Watling Gardens – Our new flowers/plants and their benefits!
Did you know that over 95% of UK wildlife meadows have been destroyed as a result of intensive modern farming (DEFRA). That the UK has lost 44 millions birds since 1966 including 60% of house sparrows - of particular concern as they’re one of the few species that thrive in the city (RSPB). Not forgetting to mention the ongoing deterioration of suitable butterfly habitat: butterflies not only being totally beautiful, but of value for their importance as an indicator of the general health of the environment around us.
So the question is, can we do anything to help with this here in Watling Gardens? And the answer is, we already have!
This Summer, we created four new beds which we filled with a mass of plants which are not only very colourful, but each be of benefit to butterflies and bees and friendly local wildlife in general, and good for the environment. Below is a list of some of the benefits of the new plants. Please see the planting plan for where to find them!
Out Planting List
English lavender: A bird, butterfly and bee, nectar plant. Used since the 16th as a medicinal helper. Breathe in it’s lovely aroma.
Michaelmas daisy: Provides late Summer beautiful purple flowers and a good Winter feed for birds
Angelica: Gorgeous not only architectural but help attract benefit insects such as lacewings
Teasels: Fiches love their seed heads in early Winter. They look beautiful frosted and their seedheads are valuable for insects to take shelter in during the winter
Escallonia: A bee, butterfly nectar and moth nectar plant. Attractive to adult butterflies such as Common blue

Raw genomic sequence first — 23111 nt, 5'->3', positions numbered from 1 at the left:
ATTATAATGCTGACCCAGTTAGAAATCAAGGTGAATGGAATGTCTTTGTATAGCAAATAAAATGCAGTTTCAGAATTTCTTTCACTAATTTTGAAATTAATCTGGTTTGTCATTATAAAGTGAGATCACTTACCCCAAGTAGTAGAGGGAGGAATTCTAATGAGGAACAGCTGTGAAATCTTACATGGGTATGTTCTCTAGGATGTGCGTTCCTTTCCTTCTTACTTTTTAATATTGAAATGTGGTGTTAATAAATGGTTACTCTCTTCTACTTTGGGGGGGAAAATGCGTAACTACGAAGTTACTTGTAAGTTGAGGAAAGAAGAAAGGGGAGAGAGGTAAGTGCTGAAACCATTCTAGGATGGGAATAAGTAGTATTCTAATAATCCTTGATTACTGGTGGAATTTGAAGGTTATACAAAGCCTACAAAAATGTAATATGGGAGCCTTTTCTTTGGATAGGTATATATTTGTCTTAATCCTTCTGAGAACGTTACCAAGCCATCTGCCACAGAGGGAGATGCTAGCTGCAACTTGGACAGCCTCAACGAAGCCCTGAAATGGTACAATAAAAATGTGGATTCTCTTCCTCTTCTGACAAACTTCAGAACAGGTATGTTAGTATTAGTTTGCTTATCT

Sea holly: Watch out late next Spring for its superb foliage and grey green leaves. Butterflies bees and birds love this plant with its violet stems
Sedum: Often covered in butterflies such as the Comma, Orange tip, Painted lady, Peacock and Red admiral when in flower. Provides a great source of early Autumn nectar and interest.
Thyme and mint: Provide a good feeding station for moths who need to refuel with the nectar they need. We also love thyme for its aroma, taste and for the fact that it is a preferred nectar source for the small Toirtoseshell butterfly
Cosmos: as seen at last year’s Olympic park. Don’t you just love the frilly leaves. They are an annual plant which means they will need to be replanted next year.
Yarrow: Attracts insects with nectar and pollen and also provides shelter and homes for beneficial insects. A great source of food for caterpillars. A magnet for hoverflies ladybirds and lacewings. We have planted many different coloured yarrows can u see in the beds.
Pretty pervoskia: Russian sage. A beautiful floaty, purple plant which also attracts honeybees
Nasturtiums: Not only are the peppery tasting petals edible, but they are a host plant for feeding Green veined white butterfly breeding.
Buddleia: How many different coloured buddlejas can you spot in garden. Loved by 18 species of butterflies from common blue to red admirals!
Foxgloves: A bee and moth caterpillar feeding plant. Used by the Lesser yellow underwing. Verbena bonariensis: A valuable plant providing late Autumn nectar with it’s pretty purple flowers.
Dogwood: We just love ‘em for their red branches in winter when no other colour is around, and for the fact that they are a larval food plant and a habitat for the Green hairstreak butterfly
Agastache: Bee friendly. Mint and liquorise scented flowers
Liatris spicata: Loved by red admiral butterflies and is a preferred nectar source for Small skipper, Common blue and Painted lady butterflies.
Scabiosa: Produces butterfly blue pin cushion flowers June-sept.
Pennisetum: Butterflies ranging from Silver spotted skipper to Meadow brown love to rest and snooze in long grasses like these
Marigold: A great pest control plant. Edible petals.
Echinacea: A late pollen provider. When protein rich seed ripens they are gathered by finches and other seed loving birds
Bronze Fennel: Loved by hoverflies…